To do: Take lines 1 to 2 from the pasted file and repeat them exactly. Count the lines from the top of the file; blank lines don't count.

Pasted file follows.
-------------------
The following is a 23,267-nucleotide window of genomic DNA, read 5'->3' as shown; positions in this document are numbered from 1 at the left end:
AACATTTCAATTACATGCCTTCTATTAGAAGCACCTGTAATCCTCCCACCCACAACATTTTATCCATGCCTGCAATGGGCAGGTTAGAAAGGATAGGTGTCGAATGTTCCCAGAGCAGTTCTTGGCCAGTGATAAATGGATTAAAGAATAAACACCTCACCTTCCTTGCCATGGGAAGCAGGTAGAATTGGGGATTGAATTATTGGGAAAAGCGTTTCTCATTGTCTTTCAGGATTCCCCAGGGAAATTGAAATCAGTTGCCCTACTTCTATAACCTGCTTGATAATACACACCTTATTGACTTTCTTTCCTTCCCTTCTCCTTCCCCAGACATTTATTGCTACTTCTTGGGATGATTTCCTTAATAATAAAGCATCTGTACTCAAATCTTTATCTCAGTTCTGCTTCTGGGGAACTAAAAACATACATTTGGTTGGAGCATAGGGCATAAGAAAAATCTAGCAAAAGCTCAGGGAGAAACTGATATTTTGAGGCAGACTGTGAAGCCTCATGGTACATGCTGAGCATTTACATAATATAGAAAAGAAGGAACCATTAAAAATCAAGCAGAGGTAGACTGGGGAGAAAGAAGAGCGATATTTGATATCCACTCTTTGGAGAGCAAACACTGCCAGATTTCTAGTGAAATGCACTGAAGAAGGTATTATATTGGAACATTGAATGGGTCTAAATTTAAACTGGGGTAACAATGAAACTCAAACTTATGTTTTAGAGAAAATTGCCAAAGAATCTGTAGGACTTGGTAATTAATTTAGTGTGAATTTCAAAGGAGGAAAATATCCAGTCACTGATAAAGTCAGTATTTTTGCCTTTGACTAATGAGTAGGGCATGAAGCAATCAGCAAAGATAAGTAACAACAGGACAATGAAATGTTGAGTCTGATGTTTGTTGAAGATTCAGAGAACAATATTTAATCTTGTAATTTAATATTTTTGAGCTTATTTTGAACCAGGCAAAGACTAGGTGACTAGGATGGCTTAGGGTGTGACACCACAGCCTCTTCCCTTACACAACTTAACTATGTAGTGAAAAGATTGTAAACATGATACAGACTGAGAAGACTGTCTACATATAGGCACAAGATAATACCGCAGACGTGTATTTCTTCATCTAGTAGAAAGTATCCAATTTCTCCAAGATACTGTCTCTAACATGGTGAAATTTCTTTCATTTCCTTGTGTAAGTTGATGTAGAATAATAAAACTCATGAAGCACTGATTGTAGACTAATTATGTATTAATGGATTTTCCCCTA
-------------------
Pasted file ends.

The following is a 23,267-nucleotide window of genomic DNA, read 5'->3' as shown; positions in this document are numbered from 1 at the left end:
AACATTTCAATTACATGCCTTCTATTAGAAGCACCTGTAATCCTCCCACCCACAACATTTTATCCATGCCTGCAATGGGCAGGTTAGAAAGGATAGGTGTCGAATGTTCCCAGAGCAGTTCTTGGCCAGTGATAAATGGATTAAAGAATAAACACCTCACCTTCCTTGCCATGGGAAGCAGGTAGAATTGGGGATTGAATTATTGGGAAAAGCGTTTCTCATTGTCTTTCAGGATTCCCCAGGGAAATTGAAATCAGTTGCCCTACTTCTATAACCTGCTTGATAATACACACCTTATTGACTTTCTTTCCTTCCCTTCTCCTTCCCCAGACATTTATTGCTACTTCTTGGGATGATTTCCTTAATAATAAAGCATCTGTACTCAAATCTTTATCTCAGTTCTGCTTCTGGGGAACTAAAAACATACATTTGGTTGGAGCATAGGGCATAAGAAAAATCTAGCAAAAGCTCAGGGAGAAACTGATATTTTGAGGCAGACTGTGAAGCCTCATGGTACATGCTGAGCATTTACATAATATAGAAAAGAAGGAACCATTAAAAATCAAGCAGAGGTAGACTGGGGAGAAAGAAGAGCGATATTTGATATCCACTCTTTGGAGAGCAAACACTGCCAGATTTCTAGTGAAATGCACTGAAGAAGGTATTATATTGGAACATTGAATGGGTCTAAATTTAAACTGGGGTAACAATGAAACTCAAACTTATGTTTTAGAGAAAATTGCCAAAGAATCTGTAGGACTTGGTAATTAATTTAGTGTGAATTTCAAAGGAGGAAAATATCCAGTCACTGATAAAGTCAGTATTTTTGCCTTTGACTAATGAGTAGGGCATGAAGCAATCAGCAAAGATAAGTAACAACAGGACAATGAAATGTTGAGTCTGATGTTTGTTGAAGATTCAGAGAACAATATTTAATCTTGTAATTTAATATTTTTGAGCTTATTTTGAACCAGGCAAAGACTAGGTGACTAGGATGGCTTAGGGTGTGACACCACAGCCTCTTCCCTTACACAACTTAACTATGTAGTGAAAAGATTGTAAACATGATACAGACTGAGAAGACTGTCTACATATAGGCACAAGATAATACCGCAGACGTGTATTTCTTCATCTAGTAGAAAGTATCCAATTTCTCCAAGATACTGTCTCTAACATGGTGAAATTTCTTTCATTTCCTTGTGTAAGTTGATGTAGAATAATAAAACTCATGAAGCACTGATTGTAGACTAATTATGTATTAATGGATTTTCCCCTA